US STRATEGY – THE SUPER BOWL OF POLITICS

A head of “the super bowl of politics” today, all of the major indexes closed in the red yesterday.  The “super bowls of politics” is our term for today’s testimony of Tim Geithner, the Federal Reserve meeting and capping the day with President Obama’s State of the Union address. 

The Washington madness is keeping “government sponsored volatility” at elevated levels.  More importantly, the RECOVERY trade continues to feel the pressure on continued concerns about tighter credit conditions in China, as well as renewed sovereign concerns stemming from the S&P's move to cut its outlook on Japan's long-term sovereign debt rating. 

This dynamic helped fuel a bounce in the dollar, which was up 0.31% yesterday and 0.73% year-to-date.  The Hedgeye Risk Management models have the following levels for DXY – buy Trade (77.70) and Sell Trade (79.09). 

After a 52% move last week the VIX has seen a two day correction, declining 3.38% yesterday, following a nearly 6.96% decline on Monday.  The Hedgeye Risk Management models have the following levels for VIX – buy Trade (22.51) and Sell Trade (29.54). 

On the positive side of the ledger, there continues to be a favorable reaction to the better-than-expected earnings out of the Technology, Chemicals, Packaging, and Insurance and selected Energy names.  The MACRO calendar provided some support as consumer confidence continues to show some improvement and the Case/Shiller home-price index increased for a sixth consecutive month in November.

The worst performing sector yesterday was the Financials (XLF).  The banks were a standout underperformer with the BKX down 2.2% yesterday.  Financial regulatory reform is forcing the street to re-value the franchises of the nation’s largest financial institutions.  The regional names outperformed for the better part of the day before decline into the close.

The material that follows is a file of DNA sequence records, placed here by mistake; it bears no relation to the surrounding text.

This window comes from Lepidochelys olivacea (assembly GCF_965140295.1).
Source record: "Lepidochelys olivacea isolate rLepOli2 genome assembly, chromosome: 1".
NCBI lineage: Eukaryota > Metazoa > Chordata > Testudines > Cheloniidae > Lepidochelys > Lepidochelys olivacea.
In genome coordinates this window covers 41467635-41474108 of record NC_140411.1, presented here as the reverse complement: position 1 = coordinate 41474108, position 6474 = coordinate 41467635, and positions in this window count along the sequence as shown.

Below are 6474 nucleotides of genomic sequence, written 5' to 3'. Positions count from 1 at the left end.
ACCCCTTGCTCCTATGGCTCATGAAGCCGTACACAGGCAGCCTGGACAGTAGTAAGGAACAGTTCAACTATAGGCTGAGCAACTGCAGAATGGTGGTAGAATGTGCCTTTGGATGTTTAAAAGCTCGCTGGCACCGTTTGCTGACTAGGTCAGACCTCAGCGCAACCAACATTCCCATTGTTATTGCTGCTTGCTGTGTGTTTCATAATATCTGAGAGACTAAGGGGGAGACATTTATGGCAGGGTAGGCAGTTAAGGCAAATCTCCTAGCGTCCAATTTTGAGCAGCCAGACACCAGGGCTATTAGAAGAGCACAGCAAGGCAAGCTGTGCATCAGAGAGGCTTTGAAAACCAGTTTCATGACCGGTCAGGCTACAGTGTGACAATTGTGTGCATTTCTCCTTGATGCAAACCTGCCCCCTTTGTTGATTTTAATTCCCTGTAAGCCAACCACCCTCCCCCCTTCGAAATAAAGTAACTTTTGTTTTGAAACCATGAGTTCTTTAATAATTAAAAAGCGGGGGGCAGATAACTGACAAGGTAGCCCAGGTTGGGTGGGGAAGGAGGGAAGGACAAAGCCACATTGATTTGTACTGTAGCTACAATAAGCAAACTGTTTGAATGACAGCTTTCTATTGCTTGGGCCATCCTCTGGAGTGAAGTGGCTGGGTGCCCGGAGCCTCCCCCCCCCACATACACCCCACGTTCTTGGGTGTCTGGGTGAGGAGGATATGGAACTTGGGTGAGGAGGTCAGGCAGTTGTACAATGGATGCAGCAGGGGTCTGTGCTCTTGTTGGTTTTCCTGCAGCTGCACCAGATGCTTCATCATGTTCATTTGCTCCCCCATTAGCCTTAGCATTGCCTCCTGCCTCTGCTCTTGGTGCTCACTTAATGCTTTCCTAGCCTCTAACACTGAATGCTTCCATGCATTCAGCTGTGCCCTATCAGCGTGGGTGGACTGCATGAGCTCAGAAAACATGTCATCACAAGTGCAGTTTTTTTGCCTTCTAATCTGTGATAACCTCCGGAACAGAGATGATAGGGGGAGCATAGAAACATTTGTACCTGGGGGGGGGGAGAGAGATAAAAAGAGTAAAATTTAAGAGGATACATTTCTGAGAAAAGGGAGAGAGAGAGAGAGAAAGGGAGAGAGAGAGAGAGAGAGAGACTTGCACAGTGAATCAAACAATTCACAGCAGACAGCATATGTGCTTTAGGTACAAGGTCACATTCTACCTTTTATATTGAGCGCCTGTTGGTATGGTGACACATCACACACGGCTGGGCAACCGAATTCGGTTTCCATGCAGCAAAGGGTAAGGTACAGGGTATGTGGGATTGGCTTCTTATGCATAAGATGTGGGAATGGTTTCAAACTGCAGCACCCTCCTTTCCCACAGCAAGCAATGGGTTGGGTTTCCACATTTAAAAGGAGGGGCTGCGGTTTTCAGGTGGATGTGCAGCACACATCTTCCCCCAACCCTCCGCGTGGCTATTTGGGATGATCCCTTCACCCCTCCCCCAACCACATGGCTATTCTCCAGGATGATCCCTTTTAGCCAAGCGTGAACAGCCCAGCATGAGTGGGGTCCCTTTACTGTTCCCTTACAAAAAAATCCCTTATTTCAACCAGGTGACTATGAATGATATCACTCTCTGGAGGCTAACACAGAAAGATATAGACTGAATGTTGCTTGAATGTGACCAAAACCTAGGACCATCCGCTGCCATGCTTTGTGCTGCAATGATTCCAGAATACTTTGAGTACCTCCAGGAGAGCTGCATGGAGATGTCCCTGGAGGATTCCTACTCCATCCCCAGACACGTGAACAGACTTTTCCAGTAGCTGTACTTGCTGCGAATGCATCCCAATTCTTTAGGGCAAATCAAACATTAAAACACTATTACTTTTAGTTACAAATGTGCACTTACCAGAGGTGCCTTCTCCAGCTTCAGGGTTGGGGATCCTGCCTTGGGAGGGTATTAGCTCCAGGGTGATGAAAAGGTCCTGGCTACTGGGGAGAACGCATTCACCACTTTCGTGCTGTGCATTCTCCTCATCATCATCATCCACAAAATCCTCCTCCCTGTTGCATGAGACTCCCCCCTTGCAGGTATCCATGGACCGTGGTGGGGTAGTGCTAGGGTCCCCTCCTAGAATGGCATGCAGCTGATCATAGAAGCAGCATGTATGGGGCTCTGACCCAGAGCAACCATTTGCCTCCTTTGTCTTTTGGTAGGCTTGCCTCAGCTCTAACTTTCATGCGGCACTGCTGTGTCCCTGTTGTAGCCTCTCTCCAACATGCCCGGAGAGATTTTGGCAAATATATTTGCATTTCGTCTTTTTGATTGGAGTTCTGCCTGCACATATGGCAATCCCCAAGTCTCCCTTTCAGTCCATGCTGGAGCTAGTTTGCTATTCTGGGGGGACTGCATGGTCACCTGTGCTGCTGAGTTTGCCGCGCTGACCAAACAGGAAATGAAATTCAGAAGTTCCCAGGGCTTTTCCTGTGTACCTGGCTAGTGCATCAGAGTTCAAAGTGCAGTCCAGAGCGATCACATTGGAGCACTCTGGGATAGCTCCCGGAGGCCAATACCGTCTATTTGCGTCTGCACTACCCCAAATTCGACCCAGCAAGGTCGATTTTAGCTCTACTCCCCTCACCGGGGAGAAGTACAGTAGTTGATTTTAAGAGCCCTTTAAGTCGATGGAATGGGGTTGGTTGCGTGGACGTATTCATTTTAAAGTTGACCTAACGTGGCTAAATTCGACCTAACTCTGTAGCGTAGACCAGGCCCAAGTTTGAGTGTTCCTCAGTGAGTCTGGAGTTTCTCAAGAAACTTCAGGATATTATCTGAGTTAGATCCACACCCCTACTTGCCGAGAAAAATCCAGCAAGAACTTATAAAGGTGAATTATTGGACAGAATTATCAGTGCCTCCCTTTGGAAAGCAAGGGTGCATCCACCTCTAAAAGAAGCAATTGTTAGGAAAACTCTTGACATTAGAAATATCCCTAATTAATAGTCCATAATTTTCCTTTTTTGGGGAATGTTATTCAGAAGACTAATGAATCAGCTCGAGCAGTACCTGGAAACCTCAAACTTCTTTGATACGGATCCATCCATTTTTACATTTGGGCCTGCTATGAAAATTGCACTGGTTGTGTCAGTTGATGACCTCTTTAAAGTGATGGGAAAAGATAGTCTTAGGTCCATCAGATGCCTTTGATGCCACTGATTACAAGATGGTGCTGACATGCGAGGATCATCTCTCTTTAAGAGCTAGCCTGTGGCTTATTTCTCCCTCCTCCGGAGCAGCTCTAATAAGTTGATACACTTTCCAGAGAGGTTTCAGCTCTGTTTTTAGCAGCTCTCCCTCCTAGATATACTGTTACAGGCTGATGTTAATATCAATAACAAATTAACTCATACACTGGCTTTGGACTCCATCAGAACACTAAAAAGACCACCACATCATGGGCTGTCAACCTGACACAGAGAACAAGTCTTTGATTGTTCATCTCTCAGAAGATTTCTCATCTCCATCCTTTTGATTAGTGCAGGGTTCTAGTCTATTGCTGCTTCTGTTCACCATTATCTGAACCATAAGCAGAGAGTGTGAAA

While Technology closed down 0.3% it slightly outperformed the S&P 500.  The outperformance can be attributed to better-than-expected earnings from some high profile names like AAPL.  The Semis also outperformed on a relative basis with the SOX down 0.2% on the day. 

The RECOVERY trade got hammered yesterday, as Energy (XLE) and Materials (XLB) rounded out the three worst performing sectors after Financials (XLF).  The weakness in Asia and the bounce in the dollar are putting significant pressure on the RECOVERY trade.  However, parts of the Energy sector held up a bit better on the back of some early strength in the coal and oil services, underpinned by the strong earnings trends.  Steel stocks weighed on the materials sector in the wake of a wider-than-expected Q4 loss and disappointing Q1 guidance out of X. 

As we look at today’s set up the range for the S&P 500 narrowed significantly from 45 points to 19 points or 1.3% (1,077) downside and0.36% (1,096) upside.  At the time of writing the major market futures are trading flattish on the day.  

Copper is trading lower in London trading for the second day on speculation that China will curb lending.  The Hedgeye Risk Management Quant models have the following levels for COPPER – buy Trade (3.28) and Sell Trade (3.32).

In early trading today Gold is little changed but is headed lower on the outlook for a stronger dollar.  The Hedgeye Risk Management models have the following levels for GOLD – buy Trade (1,076) and Sell Trade (1,105).

Crude oil is trading little changed ahead of the latest numbers on U.S. inventories.  The Hedgeye Risk Management models have the following levels for OIL – buy Trade (73.13) and Sell Trade (76.97).

Howard Penney

Managing Director

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